In the news:
Butt out on cruise ships
Many cruise lines are toughening no-smoking rules, including Disney which bans smoking on cabin balconies starting Nov. 15.
The New York Times
Northwest travel guides
A number of major cruise lines have made their onboard smoking policies more restrictive.
Cunard Line, Disney Cruise Line, MSC Cruises, P & O Cruises, Royal Caribbean International and Seabourn all announced changes recently. Depending on the line and the ship, the new policies will affect guest balconies, staterooms and public spaces.
Douglas Ward, author of the guidebook “Berlitz Cruising and Cruise Ships 2014,” said that the changes are “simply evolutionary — more no-smoking passengers are asking the cruise lines to reduce the smoking areas.”
Traditionally, most ships had smoking and smoke-free areas, he said. “Ocean liners of yesteryear were famous for their large smoking rooms.”
Many of the new policies prohibit smoking on balconies.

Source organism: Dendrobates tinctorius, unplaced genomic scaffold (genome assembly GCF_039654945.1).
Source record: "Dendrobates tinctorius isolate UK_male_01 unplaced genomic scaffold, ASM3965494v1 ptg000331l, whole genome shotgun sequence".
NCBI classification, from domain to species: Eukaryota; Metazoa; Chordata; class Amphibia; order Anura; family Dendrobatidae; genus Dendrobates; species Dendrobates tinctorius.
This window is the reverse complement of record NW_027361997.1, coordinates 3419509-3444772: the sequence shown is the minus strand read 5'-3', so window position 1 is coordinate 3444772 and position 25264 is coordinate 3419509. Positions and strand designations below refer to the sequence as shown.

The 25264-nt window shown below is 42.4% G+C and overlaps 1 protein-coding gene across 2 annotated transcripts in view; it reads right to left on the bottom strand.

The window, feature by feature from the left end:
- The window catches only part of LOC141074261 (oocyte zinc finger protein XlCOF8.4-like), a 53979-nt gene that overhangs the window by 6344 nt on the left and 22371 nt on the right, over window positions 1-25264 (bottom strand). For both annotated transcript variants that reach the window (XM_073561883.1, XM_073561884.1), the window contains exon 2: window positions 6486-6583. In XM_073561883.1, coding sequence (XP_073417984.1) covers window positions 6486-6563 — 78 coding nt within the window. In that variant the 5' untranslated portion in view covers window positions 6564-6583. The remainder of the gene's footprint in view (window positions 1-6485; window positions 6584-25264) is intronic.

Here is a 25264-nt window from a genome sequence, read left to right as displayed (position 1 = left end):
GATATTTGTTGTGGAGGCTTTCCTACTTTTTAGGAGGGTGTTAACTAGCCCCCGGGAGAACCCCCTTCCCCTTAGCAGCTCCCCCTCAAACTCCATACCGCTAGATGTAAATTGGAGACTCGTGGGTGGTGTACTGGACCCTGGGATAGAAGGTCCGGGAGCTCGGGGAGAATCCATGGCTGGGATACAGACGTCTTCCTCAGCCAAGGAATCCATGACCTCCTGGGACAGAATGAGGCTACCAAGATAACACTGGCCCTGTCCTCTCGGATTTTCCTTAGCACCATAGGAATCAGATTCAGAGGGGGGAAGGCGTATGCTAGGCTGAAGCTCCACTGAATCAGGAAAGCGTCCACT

“Smoking on balconies causes a lot of upsets,” Ward said. “I receive numerous letters from passengers who do not want to smell the smoke of their balcony neighbors.”
Colleen McDaniel, managing editor of the website Cruise Critic, said the topic of smoking on balconies always results in heated discussions among cruisers. “So we’re not too surprised to see lines re-evaluating their policies,” she said. Disney announced its fleetwide balcony smoking ban last month; it will take effect Nov. 15.
Smoking has never been allowed in guest staterooms, a Disney spokeswoman said, but “portions of open-air decks on each ship are designated as smoking areas in an effort to provide a cruise experience that satisfies both our nonsmoking and smoking guests.”